You know what’s never not funny?

FMA03 Scar is just so bishie. He looks like he’s in danger of starting a boy band any second. He’s so delicate. So streamline and alluring. He was an extra in a shojo anime who stumbled on set and they were like “shit man we needed someone to play the vengeful murderer youre hired”

And Brotherhood Scar is just so goddamn shredded. 80% jawline. 15% cheek bones. 5% man pain. Dude coulda bench-pressed Sloth out of the fucking Briggs fortress if he’d just been around for it. Testosterone is ashamed of its masculinity around Brotherhood!Scar. Someone chiseled a block of marble and it started talking and everyone just rolled with it.

How are these two the same character howd this happen I’m just fucking laughing

“My emotions are very complex and sometimes I cry while writing free-verse poetry.”

“I eat mountain lions for breakfast.”





So I reblog a lot of things that group all bi people under “bisexual” even though biromantics and other forms of attraction exist.

It’s weird that I do this because I’m not even bisexual really, I’m bi for other reasons… But like.. fighting people’s tendency to erase ace bi people (and ace gay people etc) would be soooo exhausting because soooo many people talk like that and I can’t do it.

So w/e I’ll reblog stuff about bisexuality and act like I fit under that even though I don’t.

I hate how our orientations are constructed. Its so difficult.

The thing is, the way their constructed aren’t constants. Even growing up I watched them change. And in some cases, this is a very good thing. In others, I’m watching people get thrown out of their own identity against their will.

I’m going to talk about some of what I saw growing up, because it’s different than what I see now. This isn’t nostalgia. This isn’t “those were the days.” This is, things were different, and while in some cases I think that the changes were positive, some people are getting thrown under the bus in the tendency to treat sexual (which includes romantic) organization/taxonomy as some sort of universal constant rather than what we used to understand ourselves and each other.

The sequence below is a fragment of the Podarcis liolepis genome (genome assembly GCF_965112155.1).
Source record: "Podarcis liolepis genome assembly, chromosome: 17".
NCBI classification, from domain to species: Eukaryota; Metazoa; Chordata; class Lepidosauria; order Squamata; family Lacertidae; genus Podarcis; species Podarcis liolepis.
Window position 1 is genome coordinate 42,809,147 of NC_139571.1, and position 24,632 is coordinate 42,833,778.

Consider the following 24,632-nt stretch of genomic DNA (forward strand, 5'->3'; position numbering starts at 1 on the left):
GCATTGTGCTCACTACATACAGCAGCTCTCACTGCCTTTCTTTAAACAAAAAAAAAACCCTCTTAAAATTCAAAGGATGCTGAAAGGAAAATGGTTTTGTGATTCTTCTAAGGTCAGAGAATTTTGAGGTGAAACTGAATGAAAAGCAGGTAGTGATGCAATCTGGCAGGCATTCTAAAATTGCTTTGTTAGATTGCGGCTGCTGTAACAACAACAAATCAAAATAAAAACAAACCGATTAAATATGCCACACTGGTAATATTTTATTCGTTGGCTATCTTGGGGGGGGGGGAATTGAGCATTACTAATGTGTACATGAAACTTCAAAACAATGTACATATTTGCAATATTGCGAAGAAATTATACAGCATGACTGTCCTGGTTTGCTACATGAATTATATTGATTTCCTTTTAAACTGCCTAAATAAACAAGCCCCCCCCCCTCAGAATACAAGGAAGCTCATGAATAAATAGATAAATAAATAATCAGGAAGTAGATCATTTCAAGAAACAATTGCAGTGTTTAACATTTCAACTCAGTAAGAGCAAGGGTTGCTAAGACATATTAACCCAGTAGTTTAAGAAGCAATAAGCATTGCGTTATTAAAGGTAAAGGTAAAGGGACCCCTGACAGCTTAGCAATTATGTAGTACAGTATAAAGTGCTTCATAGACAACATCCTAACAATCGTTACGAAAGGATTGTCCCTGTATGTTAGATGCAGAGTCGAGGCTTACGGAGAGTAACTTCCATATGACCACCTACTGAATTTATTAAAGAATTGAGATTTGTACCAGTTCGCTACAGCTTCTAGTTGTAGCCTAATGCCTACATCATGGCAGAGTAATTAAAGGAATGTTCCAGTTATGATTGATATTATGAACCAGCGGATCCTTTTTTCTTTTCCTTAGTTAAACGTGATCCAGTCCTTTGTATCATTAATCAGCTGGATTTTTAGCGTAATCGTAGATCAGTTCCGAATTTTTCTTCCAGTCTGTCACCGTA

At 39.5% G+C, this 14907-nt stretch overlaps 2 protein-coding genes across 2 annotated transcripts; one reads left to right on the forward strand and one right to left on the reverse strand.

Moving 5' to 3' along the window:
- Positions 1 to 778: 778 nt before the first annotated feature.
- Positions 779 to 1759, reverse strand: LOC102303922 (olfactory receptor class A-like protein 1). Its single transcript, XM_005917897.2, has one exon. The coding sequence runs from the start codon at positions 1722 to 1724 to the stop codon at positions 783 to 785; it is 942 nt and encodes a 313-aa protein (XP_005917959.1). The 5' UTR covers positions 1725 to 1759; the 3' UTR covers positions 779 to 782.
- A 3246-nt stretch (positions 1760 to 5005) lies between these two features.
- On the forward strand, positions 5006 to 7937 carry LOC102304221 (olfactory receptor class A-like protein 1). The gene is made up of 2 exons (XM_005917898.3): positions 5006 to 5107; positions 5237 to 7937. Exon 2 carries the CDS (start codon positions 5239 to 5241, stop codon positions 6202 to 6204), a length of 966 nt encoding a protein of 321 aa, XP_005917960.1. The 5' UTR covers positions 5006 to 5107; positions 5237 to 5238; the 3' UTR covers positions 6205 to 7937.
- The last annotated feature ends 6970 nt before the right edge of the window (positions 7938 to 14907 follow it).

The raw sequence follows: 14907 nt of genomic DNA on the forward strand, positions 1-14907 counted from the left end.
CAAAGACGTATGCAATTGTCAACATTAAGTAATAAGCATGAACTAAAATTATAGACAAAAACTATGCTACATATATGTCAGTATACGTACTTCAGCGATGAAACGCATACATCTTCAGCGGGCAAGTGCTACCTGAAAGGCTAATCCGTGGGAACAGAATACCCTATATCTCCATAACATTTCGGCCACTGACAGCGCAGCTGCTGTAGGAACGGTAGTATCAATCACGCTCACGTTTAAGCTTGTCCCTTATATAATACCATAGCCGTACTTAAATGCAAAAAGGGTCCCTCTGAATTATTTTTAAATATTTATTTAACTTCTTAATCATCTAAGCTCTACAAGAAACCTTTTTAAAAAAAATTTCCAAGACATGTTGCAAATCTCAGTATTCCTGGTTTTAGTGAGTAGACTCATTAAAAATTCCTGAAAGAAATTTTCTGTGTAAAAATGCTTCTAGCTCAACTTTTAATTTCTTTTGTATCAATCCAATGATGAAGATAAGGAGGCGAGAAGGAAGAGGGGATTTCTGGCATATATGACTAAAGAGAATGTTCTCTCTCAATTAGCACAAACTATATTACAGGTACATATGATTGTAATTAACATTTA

And this isn’t ancient history. I’m not that fucking old. I’m 34. Some of you were alive when these things were the case.


When I grew up, heterosexual/homosexual/bisexual were explicitly not specifically sexual. “It’s not about sex!” was a battlecry. This was emphasized frequently as people would sit there trying to come up with some gotcha that meant that you couldn’t be gay and a virgin at the same time. Or — and this is important: that you couldn’t be queer if you weren’t interested in sex. While it’s not necessarily the same as explicitly affirming asexuality, this was a way in which the asexual experience was made intelligible under the mainstream organization of sexuality.

There was a lot of rhetoric that emphasized this point. In particular, that the fixation on the sexual part of homo/bi-sexuality was actually a form of heterocentrism in which hets would try to strip queers of the capability for romantic attraction.